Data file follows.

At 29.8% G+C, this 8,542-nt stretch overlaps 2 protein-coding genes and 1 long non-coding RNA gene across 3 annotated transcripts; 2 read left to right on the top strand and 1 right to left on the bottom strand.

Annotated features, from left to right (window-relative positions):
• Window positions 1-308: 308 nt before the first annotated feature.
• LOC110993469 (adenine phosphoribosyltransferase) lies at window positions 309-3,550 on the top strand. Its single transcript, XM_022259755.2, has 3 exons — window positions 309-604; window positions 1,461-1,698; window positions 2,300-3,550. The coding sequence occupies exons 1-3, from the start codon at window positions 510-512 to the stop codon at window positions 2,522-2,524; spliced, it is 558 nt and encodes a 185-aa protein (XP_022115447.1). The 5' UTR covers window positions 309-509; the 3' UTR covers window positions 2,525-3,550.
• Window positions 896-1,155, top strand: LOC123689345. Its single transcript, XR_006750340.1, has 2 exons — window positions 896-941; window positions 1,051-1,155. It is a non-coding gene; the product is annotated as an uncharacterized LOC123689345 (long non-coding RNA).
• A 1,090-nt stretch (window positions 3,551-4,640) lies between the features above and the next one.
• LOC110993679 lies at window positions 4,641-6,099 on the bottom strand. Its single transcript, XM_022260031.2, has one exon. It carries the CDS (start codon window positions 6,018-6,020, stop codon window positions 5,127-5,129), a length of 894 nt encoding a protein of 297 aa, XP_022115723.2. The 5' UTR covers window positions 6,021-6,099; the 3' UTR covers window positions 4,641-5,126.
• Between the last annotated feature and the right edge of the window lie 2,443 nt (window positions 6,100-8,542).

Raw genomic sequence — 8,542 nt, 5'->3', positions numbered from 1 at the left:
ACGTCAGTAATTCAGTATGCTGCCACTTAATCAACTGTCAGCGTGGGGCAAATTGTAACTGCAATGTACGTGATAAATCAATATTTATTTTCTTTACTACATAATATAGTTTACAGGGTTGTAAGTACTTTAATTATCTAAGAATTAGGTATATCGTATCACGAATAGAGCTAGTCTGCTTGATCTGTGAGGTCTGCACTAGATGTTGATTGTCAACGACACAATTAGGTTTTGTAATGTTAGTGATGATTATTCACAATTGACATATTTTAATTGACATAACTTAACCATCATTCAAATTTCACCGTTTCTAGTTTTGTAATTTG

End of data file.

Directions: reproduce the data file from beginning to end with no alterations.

At 29.8% G+C, this 8,542-nt stretch overlaps 2 protein-coding genes and 1 long non-coding RNA gene across 3 annotated transcripts; 2 read left to right on the top strand and 1 right to left on the bottom strand.

Annotated features, from left to right (window-relative positions):
• Window positions 1-308: 308 nt before the first annotated feature.
• LOC110993469 (adenine phosphoribosyltransferase) lies at window positions 309-3,550 on the top strand. Its single transcript, XM_022259755.2, has 3 exons — window positions 309-604; window positions 1,461-1,698; window positions 2,300-3,550. The coding sequence occupies exons 1-3, from the start codon at window positions 510-512 to the stop codon at window positions 2,522-2,524; spliced, it is 558 nt and encodes a 185-aa protein (XP_022115447.1). The 5' UTR covers window positions 309-509; the 3' UTR covers window positions 2,525-3,550.
• Window positions 896-1,155, top strand: LOC123689345. Its single transcript, XR_006750340.1, has 2 exons — window positions 896-941; window positions 1,051-1,155. It is a non-coding gene; the product is annotated as an uncharacterized LOC123689345 (long non-coding RNA).
• A 1,090-nt stretch (window positions 3,551-4,640) lies between the features above and the next one.
• LOC110993679 lies at window positions 4,641-6,099 on the bottom strand. Its single transcript, XM_022260031.2, has one exon. It carries the CDS (start codon window positions 6,018-6,020, stop codon window positions 5,127-5,129), a length of 894 nt encoding a protein of 297 aa, XP_022115723.2. The 5' UTR covers window positions 6,021-6,099; the 3' UTR covers window positions 4,641-5,126.
• Between the last annotated feature and the right edge of the window lie 2,443 nt (window positions 6,100-8,542).

Raw genomic sequence — 8,542 nt, 5'->3', positions numbered from 1 at the left:
ACGTCAGTAATTCAGTATGCTGCCACTTAATCAACTGTCAGCGTGGGGCAAATTGTAACTGCAATGTACGTGATAAATCAATATTTATTTTCTTTACTACATAATATAGTTTACAGGGTTGTAAGTACTTTAATTATCTAAGAATTAGGTATATCGTATCACGAATAGAGCTAGTCTGCTTGATCTGTGAGGTCTGCACTAGATGTTGATTGTCAACGACACAATTAGGTTTTGTAATGTTAGTGATGATTATTCACAATTGACATATTTTAATTGACATAACTTAACCATCATTCAAATTTCACCGTTTCTAGTTTTGTAATTTG